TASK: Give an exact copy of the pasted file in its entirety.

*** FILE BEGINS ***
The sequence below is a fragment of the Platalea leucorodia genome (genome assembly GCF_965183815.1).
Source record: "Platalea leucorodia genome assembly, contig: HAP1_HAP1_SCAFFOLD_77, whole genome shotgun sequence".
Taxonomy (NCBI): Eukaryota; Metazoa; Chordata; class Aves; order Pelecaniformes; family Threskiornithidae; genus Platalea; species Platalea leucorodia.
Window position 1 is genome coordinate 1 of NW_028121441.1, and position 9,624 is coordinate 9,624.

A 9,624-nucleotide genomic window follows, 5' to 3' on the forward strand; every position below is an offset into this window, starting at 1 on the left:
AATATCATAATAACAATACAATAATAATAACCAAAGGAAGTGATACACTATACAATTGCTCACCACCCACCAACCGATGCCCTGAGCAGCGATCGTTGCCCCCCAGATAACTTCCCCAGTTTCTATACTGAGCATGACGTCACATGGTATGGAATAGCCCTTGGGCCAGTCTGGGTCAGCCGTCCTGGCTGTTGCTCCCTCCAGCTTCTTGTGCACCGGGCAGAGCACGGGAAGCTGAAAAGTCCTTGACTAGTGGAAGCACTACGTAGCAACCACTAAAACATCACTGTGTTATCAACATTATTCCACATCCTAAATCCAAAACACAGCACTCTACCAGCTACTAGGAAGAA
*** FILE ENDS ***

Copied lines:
The sequence below is a fragment of the Platalea leucorodia genome (genome assembly GCF_965183815.1).
Source record: "Platalea leucorodia genome assembly, contig: HAP1_HAP1_SCAFFOLD_77, whole genome shotgun sequence".
Taxonomy (NCBI): Eukaryota; Metazoa; Chordata; class Aves; order Pelecaniformes; family Threskiornithidae; genus Platalea; species Platalea leucorodia.
Window position 1 is genome coordinate 1 of NW_028121441.1, and position 9,624 is coordinate 9,624.

A 9,624-nucleotide genomic window follows, 5' to 3' on the forward strand; every position below is an offset into this window, starting at 1 on the left:
AATATCATAATAACAATACAATAATAATAACCAAAGGAAGTGATACACTATACAATTGCTCACCACCCACCAACCGATGCCCTGAGCAGCGATCGTTGCCCCCCAGATAACTTCCCCAGTTTCTATACTGAGCATGACGTCACATGGTATGGAATAGCCCTTGGGCCAGTCTGGGTCAGCCGTCCTGGCTGTTGCTCCCTCCAGCTTCTTGTGCACCGGGCAGAGCACGGGAAGCTGAAAAGTCCTTGACTAGTGGAAGCACTACGTAGCAACCACTAAAACATCACTGTGTTATCAACATTATTCCACATCCTAAATCCAAAACACAGCACTCTACCAGCTACTAGGAAGAA